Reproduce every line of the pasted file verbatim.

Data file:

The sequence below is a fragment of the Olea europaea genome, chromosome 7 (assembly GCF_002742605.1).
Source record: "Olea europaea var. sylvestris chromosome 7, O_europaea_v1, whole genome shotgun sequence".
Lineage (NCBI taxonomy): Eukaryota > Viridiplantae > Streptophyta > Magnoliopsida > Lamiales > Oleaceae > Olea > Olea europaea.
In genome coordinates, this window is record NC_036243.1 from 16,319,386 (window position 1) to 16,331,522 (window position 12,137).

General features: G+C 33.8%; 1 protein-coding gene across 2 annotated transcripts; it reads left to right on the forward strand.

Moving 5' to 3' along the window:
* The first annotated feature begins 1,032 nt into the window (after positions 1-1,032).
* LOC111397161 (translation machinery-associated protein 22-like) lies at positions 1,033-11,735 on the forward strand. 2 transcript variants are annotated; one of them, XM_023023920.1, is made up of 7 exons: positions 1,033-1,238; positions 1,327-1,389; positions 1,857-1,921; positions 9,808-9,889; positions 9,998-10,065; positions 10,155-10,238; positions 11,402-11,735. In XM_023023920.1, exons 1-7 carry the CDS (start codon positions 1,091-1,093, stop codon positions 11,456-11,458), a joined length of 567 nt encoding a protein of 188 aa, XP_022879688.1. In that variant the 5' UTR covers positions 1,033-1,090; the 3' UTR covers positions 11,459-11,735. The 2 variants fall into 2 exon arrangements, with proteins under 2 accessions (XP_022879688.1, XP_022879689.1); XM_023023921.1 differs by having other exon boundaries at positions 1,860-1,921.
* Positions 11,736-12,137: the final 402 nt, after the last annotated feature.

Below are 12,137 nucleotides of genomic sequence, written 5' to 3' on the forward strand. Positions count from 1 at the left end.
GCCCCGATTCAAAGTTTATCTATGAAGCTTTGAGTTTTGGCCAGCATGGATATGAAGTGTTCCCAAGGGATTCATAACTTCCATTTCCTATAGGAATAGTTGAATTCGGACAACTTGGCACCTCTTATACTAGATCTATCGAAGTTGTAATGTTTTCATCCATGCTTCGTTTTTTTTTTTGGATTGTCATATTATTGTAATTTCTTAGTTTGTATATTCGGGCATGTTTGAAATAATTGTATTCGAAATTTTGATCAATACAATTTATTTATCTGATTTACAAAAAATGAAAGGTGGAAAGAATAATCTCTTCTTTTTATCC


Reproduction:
The sequence below is a fragment of the Olea europaea genome, chromosome 7 (assembly GCF_002742605.1).
Source record: "Olea europaea var. sylvestris chromosome 7, O_europaea_v1, whole genome shotgun sequence".
Lineage (NCBI taxonomy): Eukaryota > Viridiplantae > Streptophyta > Magnoliopsida > Lamiales > Oleaceae > Olea > Olea europaea.
In genome coordinates, this window is record NC_036243.1 from 16,319,386 (window position 1) to 16,331,522 (window position 12,137).

General features: G+C 33.8%; 1 protein-coding gene across 2 annotated transcripts; it reads left to right on the forward strand.

Moving 5' to 3' along the window:
* The first annotated feature begins 1,032 nt into the window (after positions 1-1,032).
* LOC111397161 (translation machinery-associated protein 22-like) lies at positions 1,033-11,735 on the forward strand. 2 transcript variants are annotated; one of them, XM_023023920.1, is made up of 7 exons: positions 1,033-1,238; positions 1,327-1,389; positions 1,857-1,921; positions 9,808-9,889; positions 9,998-10,065; positions 10,155-10,238; positions 11,402-11,735. In XM_023023920.1, exons 1-7 carry the CDS (start codon positions 1,091-1,093, stop codon positions 11,456-11,458), a joined length of 567 nt encoding a protein of 188 aa, XP_022879688.1. In that variant the 5' UTR covers positions 1,033-1,090; the 3' UTR covers positions 11,459-11,735. The 2 variants fall into 2 exon arrangements, with proteins under 2 accessions (XP_022879688.1, XP_022879689.1); XM_023023921.1 differs by having other exon boundaries at positions 1,860-1,921.
* Positions 11,736-12,137: the final 402 nt, after the last annotated feature.

Below are 12,137 nucleotides of genomic sequence, written 5' to 3' on the forward strand. Positions count from 1 at the left end.
GCCCCGATTCAAAGTTTATCTATGAAGCTTTGAGTTTTGGCCAGCATGGATATGAAGTGTTCCCAAGGGATTCATAACTTCCATTTCCTATAGGAATAGTTGAATTCGGACAACTTGGCACCTCTTATACTAGATCTATCGAAGTTGTAATGTTTTCATCCATGCTTCGTTTTTTTTTTTGGATTGTCATATTATTGTAATTTCTTAGTTTGTATATTCGGGCATGTTTGAAATAATTGTATTCGAAATTTTGATCAATACAATTTATTTATCTGATTTACAAAAAATGAAAGGTGGAAAGAATAATCTCTTCTTTTTATCC